November 25, 2009

Over the river...

My parents never went over the river and through the woods.

I never went over the river and through the woods.

My children didn't, and certainly my grandchildren have not.

Nevertheless, the lyrics of the quintessential elementary school Thanksgiving song plays in our heads, the melody rings true in our minds.

November 20, 2009

More fall chores

Just when I think I’ve seen the last of the days when I want to work in the yard, a day like today comes along and all I can think of is being outside in the fresh air. Although I’ve pretty much put the garden to bed – I can’t lift the dahlias until the first hard frost – a walk around the yard usually finds something that needs to be done.

My Montauk daisy is in the corner flower garden. It didn’t do well this year, probably a victim of the miserable winter. I was busy with my vegetable garden in June, so the plant didn’t get the good pruning it needed in June. As a result, the plant turned leggy; instead of a full show of white flowers this fall, the flowers sprawled all over the garden bed and sidewalk, hardly a sight for sore eyes. So rather than leave it for the Spring I took advantage of today’s beautiful weather and took the time to do a hard pruning. (The green tape you see in the photo is on the dahlia stems)

November 19, 2009

The last light of summer

Walking back from town this afternoon I could no longer delude myself. Winter, and its short, dark and cold days, really is just around the corner. And then a spot of bright pink caught my eye, a last dahlia, highlighted against my dark green hedge.

I love dahlias. Of course, like every flower, they have their pluses and minuses, but for as long as this garden has existed they’ve elicited oohs and ahs from folks who walk by. Even this summer, with its overabundance of rain and lack of warmth, the dahlias were the highlight of the late summer garden.

One of the best aspects of the plant: dahlias continue blooming until the first frost. And so, while the rest of my flower garden is dormant and readied for winter, the dahlias continue to put forth their flowers. And so, one single task remains: lifting and storing the dahlia tubers for the winter.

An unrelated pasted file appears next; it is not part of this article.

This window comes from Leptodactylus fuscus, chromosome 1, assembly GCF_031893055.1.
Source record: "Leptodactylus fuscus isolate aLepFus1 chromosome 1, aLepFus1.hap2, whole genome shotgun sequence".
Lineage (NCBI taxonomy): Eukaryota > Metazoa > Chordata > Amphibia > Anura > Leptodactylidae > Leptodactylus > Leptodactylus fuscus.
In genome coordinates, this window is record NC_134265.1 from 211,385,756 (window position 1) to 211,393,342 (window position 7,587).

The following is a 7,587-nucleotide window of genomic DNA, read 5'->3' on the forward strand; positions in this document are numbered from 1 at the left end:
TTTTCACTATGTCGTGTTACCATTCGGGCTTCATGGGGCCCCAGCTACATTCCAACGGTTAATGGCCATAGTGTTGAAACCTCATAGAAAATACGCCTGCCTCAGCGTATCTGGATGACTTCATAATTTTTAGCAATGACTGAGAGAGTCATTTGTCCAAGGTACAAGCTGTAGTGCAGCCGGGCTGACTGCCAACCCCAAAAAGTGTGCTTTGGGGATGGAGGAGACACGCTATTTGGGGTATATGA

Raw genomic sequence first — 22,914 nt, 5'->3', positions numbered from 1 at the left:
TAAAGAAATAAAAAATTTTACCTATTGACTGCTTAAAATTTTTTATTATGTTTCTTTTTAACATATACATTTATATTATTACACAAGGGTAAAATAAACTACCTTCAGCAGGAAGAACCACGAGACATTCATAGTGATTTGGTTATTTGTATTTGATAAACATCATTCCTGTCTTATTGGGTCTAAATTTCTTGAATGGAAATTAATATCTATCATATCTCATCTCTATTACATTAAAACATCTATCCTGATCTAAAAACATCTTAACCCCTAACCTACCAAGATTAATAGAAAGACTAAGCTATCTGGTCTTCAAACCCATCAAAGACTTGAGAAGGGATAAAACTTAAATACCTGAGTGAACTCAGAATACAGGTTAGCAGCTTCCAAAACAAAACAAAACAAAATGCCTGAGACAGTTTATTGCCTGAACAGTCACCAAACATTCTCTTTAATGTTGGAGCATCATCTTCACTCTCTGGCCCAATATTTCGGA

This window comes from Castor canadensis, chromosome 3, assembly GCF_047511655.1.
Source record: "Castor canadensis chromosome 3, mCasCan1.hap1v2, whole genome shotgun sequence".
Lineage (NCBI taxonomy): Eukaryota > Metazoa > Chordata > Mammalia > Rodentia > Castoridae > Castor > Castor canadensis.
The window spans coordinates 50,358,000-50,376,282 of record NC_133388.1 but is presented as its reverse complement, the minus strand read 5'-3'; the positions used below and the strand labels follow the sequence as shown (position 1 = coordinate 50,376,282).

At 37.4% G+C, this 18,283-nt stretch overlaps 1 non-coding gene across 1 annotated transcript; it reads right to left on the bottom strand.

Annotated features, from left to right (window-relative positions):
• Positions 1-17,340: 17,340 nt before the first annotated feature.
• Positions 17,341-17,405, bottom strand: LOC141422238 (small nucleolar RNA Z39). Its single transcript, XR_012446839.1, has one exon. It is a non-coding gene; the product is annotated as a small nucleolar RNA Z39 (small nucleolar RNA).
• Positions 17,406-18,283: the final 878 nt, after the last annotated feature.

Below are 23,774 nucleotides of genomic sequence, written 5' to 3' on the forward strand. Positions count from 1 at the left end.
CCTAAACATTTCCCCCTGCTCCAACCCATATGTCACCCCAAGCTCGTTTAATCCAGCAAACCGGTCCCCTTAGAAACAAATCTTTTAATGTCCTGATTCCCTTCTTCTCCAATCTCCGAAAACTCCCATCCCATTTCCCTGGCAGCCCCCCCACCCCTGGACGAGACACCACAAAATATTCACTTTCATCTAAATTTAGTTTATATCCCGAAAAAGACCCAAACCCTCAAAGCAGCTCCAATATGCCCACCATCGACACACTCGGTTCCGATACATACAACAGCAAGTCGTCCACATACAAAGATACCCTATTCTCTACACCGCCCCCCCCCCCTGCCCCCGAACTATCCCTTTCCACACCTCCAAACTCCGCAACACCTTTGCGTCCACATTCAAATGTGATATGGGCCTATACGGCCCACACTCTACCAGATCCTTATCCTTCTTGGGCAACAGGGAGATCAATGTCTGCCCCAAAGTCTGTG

November 7, 2009

Cool weather, continued

Long before I pick the green tomatoes, I bring in all the houseplants that have spent the summer on my front porch, enjoying the rain and humidity of a Larchmont summer. It’s a several-step process: check for bugs, prune and repot if necessary, and then try to find a place in the house for those that have outgrown their original places.
As sad as the process makes me – after all, it means the days are getting short and cold, and it will be months before I can dig in my garden again – I’m always cheered up by my Christmas cactus plants. Sure enough, a few days after being brought inside, the buds appear. Then, within a week, my house is filled with color.

The “Momma” of them all, at least 20 by now, has been repotted twice and pruned back numerous times—but that has never stopped her from putting forth an incredible show. She’s not my favorite – the apricot and white flowers of other varieties are much more to my taste – but who can resist the sight of this plant?

Some years, when it has stayed warm later in the fall, she holds her blooms for Thanksgiving, so more people can see her. But she’s never made it into December, and a quick check of the web explains why.

These plants need cool temperatures and totally dark nights for a few weeks before they bloom – pretty much the conditions of my front porch before I bring them inside. But once inside, where the heat has already kicked on, they believe it’s time to show their colors.

I’ve had some luck getting second and third blooms during the winter on my smaller plants that that have a Southern exposure. Will keep you posted.

November 6, 2009

Green Tomatoes

With the temperature dipping close to the freezing mark this week, I decided it really was time to finish cleaning up the garden. After all, what chance was there that those tomato plants, practically bare of leaves, were producing the energy needed to turn all those green tomatoes red?

In all my years of growing tomatoes, never before did I have such a large stock of green ones left on the vine. A quick Google search confirmed what I suspected: tomatoes need temperatures far warmer than what was forecast for Larchmont.

In past years I’d had only limited success with my end-of-season tomatoes. And since our house is now on a low-fat/nothing fried diet, the fried green tomatoes we’d enjoyed in previous years were out of the question.

The first day I picked only the healthiest looking tomatoes, ones that had few blemishes and were large enough to probably taste pretty good if they ever turned red. Into a paper bag they went. Sure enough, two days later, half were either already red or well on their way. We ate one that night and it did, indeed, plant a sweet kiss of summer as we ate it.

So I took the plunge and brought the rest of them inside. I discarded those that were simply too small or bruised to be of much help, but the rest, ugly as they are, are now in a paper bag on the counter. I suspect a day devoted to making and freezing tomato sauce is in the not very distant future.